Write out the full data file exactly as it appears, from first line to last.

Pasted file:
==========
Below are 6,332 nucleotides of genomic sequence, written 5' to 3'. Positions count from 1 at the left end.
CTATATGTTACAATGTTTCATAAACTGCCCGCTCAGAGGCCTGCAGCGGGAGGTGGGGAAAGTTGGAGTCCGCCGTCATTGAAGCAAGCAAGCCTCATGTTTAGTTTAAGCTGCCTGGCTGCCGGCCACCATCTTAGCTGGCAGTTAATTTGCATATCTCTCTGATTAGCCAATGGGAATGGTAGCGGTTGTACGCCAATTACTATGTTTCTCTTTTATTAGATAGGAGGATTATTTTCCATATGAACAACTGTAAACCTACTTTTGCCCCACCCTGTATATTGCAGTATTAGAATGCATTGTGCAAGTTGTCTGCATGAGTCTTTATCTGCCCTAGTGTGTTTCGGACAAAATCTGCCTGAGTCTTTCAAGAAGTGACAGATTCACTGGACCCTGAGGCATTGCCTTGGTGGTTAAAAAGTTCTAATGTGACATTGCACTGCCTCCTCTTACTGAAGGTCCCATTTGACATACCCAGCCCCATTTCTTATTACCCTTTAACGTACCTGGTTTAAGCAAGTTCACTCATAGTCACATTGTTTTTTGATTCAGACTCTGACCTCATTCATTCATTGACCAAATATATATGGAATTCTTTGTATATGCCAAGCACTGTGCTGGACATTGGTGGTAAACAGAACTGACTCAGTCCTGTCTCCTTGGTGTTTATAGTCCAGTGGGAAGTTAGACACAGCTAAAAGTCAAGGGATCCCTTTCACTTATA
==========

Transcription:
Below are 6,332 nucleotides of genomic sequence, written 5' to 3'. Positions count from 1 at the left end.
CTATATGTTACAATGTTTCATAAACTGCCCGCTCAGAGGCCTGCAGCGGGAGGTGGGGAAAGTTGGAGTCCGCCGTCATTGAAGCAAGCAAGCCTCATGTTTAGTTTAAGCTGCCTGGCTGCCGGCCACCATCTTAGCTGGCAGTTAATTTGCATATCTCTCTGATTAGCCAATGGGAATGGTAGCGGTTGTACGCCAATTACTATGTTTCTCTTTTATTAGATAGGAGGATTATTTTCCATATGAACAACTGTAAACCTACTTTTGCCCCACCCTGTATATTGCAGTATTAGAATGCATTGTGCAAGTTGTCTGCATGAGTCTTTATCTGCCCTAGTGTGTTTCGGACAAAATCTGCCTGAGTCTTTCAAGAAGTGACAGATTCACTGGACCCTGAGGCATTGCCTTGGTGGTTAAAAAGTTCTAATGTGACATTGCACTGCCTCCTCTTACTGAAGGTCCCATTTGACATACCCAGCCCCATTTCTTATTACCCTTTAACGTACCTGGTTTAAGCAAGTTCACTCATAGTCACATTGTTTTTTGATTCAGACTCTGACCTCATTCATTCATTGACCAAATATATATGGAATTCTTTGTATATGCCAAGCACTGTGCTGGACATTGGTGGTAAACAGAACTGACTCAGTCCTGTCTCCTTGGTGTTTATAGTCCAGTGGGAAGTTAGACACAGCTAAAAGTCAAGGGATCCCTTTCACTTATA